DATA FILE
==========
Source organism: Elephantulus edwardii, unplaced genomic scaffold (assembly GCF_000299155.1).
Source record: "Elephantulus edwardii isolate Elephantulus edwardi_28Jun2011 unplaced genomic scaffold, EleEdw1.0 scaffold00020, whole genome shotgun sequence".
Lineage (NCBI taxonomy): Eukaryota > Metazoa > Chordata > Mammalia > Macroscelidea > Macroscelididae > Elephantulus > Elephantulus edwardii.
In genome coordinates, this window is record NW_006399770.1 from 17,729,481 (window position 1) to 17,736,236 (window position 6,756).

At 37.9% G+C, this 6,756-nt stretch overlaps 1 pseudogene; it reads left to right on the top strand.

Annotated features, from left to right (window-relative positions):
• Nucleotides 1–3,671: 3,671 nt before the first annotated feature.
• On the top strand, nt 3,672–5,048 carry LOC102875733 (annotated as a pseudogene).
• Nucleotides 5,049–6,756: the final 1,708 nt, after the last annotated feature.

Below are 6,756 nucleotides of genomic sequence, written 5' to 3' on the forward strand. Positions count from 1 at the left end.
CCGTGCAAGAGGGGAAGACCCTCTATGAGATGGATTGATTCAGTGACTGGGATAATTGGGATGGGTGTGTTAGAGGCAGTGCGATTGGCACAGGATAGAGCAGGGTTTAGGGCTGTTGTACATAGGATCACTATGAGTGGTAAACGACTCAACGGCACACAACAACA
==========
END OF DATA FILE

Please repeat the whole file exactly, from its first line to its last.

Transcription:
Source organism: Elephantulus edwardii, unplaced genomic scaffold (assembly GCF_000299155.1).
Source record: "Elephantulus edwardii isolate Elephantulus edwardi_28Jun2011 unplaced genomic scaffold, EleEdw1.0 scaffold00020, whole genome shotgun sequence".
Lineage (NCBI taxonomy): Eukaryota > Metazoa > Chordata > Mammalia > Macroscelidea > Macroscelididae > Elephantulus > Elephantulus edwardii.
In genome coordinates, this window is record NW_006399770.1 from 17,729,481 (window position 1) to 17,736,236 (window position 6,756).

At 37.9% G+C, this 6,756-nt stretch overlaps 1 pseudogene; it reads left to right on the top strand.

Annotated features, from left to right (window-relative positions):
• Nucleotides 1–3,671: 3,671 nt before the first annotated feature.
• On the top strand, nt 3,672–5,048 carry LOC102875733 (annotated as a pseudogene).
• Nucleotides 5,049–6,756: the final 1,708 nt, after the last annotated feature.

Below are 6,756 nucleotides of genomic sequence, written 5' to 3' on the forward strand. Positions count from 1 at the left end.
CCGTGCAAGAGGGGAAGACCCTCTATGAGATGGATTGATTCAGTGACTGGGATAATTGGGATGGGTGTGTTAGAGGCAGTGCGATTGGCACAGGATAGAGCAGGGTTTAGGGCTGTTGTACATAGGATCACTATGAGTGGTAAACGACTCAACGGCACACAACAACA